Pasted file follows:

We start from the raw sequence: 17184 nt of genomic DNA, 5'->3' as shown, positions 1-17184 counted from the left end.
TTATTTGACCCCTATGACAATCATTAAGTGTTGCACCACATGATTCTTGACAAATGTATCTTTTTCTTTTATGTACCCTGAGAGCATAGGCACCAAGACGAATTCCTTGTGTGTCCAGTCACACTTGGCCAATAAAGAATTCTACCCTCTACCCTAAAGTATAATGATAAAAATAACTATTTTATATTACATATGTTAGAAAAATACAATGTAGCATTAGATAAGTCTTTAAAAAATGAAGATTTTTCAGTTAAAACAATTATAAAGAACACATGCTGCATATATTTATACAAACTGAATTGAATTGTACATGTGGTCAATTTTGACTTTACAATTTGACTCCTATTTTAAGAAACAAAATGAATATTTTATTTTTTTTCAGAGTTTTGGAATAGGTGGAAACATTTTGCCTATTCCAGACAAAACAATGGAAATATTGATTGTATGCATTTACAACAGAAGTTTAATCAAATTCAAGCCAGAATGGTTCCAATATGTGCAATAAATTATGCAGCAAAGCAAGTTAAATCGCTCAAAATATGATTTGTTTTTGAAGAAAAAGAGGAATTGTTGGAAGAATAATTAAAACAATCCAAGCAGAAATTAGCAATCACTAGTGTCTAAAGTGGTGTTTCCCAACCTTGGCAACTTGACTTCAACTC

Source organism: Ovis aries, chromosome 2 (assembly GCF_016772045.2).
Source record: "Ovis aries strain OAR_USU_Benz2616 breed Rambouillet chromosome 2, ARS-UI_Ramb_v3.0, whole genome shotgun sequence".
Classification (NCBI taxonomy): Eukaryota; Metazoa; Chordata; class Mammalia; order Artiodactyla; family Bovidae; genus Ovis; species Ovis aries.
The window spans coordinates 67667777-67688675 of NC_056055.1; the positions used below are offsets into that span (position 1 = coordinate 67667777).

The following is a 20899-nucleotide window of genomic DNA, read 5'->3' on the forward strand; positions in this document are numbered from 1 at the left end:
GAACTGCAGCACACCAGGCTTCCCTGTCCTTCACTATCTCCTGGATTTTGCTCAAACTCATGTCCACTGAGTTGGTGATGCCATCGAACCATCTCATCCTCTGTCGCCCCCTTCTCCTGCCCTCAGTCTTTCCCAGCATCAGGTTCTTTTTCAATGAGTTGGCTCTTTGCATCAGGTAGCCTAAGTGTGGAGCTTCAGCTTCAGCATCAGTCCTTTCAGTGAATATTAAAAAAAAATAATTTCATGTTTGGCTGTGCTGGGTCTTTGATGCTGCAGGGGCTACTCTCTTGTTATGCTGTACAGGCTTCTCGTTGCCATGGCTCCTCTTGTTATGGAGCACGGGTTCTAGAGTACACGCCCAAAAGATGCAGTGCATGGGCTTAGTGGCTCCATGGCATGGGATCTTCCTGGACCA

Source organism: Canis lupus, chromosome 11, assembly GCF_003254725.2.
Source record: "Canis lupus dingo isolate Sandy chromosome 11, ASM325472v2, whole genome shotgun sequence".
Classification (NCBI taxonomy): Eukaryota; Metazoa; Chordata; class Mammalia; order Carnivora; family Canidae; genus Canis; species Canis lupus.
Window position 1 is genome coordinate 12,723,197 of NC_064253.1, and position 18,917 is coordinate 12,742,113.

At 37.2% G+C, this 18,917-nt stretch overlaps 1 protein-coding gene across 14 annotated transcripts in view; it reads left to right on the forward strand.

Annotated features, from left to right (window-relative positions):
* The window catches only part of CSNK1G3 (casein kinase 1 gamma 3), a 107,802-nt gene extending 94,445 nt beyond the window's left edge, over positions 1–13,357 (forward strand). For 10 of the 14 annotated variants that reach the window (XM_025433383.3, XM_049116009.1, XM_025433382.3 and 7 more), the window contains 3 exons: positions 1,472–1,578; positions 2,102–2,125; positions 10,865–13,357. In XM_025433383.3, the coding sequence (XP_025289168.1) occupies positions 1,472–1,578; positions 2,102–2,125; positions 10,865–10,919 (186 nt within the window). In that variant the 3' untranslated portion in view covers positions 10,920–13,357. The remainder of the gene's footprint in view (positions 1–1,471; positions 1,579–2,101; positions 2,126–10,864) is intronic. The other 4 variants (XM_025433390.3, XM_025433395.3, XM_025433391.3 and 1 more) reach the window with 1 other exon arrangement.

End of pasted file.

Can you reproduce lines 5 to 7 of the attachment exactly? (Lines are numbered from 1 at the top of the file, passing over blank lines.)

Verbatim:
Classification (NCBI taxonomy): Eukaryota; Metazoa; Chordata; class Mammalia; order Artiodactyla; family Bovidae; genus Ovis; species Ovis aries.
The window spans coordinates 67667777-67688675 of NC_056055.1; the positions used below are offsets into that span (position 1 = coordinate 67667777).

The following is a 20899-nucleotide window of genomic DNA, read 5'->3' on the forward strand; positions in this document are numbered from 1 at the left end: